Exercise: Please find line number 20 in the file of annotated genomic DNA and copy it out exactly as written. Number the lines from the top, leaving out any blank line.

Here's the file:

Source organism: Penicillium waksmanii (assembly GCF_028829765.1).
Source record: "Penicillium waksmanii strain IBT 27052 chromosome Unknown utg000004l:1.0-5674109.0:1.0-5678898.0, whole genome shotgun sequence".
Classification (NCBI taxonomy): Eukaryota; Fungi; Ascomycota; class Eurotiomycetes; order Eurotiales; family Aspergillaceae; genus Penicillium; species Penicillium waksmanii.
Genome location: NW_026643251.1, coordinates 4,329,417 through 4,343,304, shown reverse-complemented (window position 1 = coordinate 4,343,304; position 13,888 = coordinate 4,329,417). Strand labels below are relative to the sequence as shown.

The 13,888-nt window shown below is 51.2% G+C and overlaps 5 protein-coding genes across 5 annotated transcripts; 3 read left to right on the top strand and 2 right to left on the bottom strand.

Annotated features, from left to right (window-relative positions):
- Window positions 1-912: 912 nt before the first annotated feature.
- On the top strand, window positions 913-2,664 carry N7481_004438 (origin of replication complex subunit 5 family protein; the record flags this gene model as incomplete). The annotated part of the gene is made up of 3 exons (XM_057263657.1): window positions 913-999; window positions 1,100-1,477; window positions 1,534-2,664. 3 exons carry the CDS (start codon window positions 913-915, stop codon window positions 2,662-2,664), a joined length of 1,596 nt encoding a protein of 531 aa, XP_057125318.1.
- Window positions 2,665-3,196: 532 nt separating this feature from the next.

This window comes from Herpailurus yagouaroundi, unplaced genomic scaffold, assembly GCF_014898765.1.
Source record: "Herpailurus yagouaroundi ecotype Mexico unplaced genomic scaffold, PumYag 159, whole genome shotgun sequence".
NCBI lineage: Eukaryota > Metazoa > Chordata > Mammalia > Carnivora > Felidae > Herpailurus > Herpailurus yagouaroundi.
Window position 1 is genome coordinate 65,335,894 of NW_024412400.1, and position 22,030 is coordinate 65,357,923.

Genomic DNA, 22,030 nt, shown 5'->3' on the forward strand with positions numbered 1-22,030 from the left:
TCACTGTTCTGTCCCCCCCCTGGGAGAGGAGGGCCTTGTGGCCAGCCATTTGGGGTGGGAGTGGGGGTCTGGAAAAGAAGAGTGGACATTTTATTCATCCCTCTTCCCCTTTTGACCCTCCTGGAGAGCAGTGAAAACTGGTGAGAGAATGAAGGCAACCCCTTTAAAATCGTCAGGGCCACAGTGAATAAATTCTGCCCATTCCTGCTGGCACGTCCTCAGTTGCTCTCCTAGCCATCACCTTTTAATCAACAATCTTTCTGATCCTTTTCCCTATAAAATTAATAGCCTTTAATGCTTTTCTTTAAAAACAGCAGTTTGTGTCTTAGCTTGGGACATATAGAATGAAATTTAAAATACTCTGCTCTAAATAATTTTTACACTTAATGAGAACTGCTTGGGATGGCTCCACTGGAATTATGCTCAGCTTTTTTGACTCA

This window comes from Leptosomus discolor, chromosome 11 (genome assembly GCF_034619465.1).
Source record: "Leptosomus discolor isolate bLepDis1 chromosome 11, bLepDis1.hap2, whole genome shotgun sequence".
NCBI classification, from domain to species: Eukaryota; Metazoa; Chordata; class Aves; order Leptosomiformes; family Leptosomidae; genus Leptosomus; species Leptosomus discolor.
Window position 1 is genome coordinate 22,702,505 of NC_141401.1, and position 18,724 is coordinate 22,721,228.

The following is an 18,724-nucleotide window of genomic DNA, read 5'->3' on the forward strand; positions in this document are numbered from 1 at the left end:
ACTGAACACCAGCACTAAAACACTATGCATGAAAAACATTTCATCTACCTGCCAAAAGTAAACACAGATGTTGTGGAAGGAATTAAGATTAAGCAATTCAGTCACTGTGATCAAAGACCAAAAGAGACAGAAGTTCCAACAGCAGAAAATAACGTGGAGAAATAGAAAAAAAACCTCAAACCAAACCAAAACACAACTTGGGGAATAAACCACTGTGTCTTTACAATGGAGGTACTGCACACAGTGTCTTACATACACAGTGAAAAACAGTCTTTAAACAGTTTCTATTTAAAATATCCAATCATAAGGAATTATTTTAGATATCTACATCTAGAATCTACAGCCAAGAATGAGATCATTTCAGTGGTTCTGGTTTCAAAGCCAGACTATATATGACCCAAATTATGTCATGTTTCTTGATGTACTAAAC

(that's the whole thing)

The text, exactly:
The following is an 18,724-nucleotide window of genomic DNA, read 5'->3' on the forward strand; positions in this document are numbered from 1 at the left end: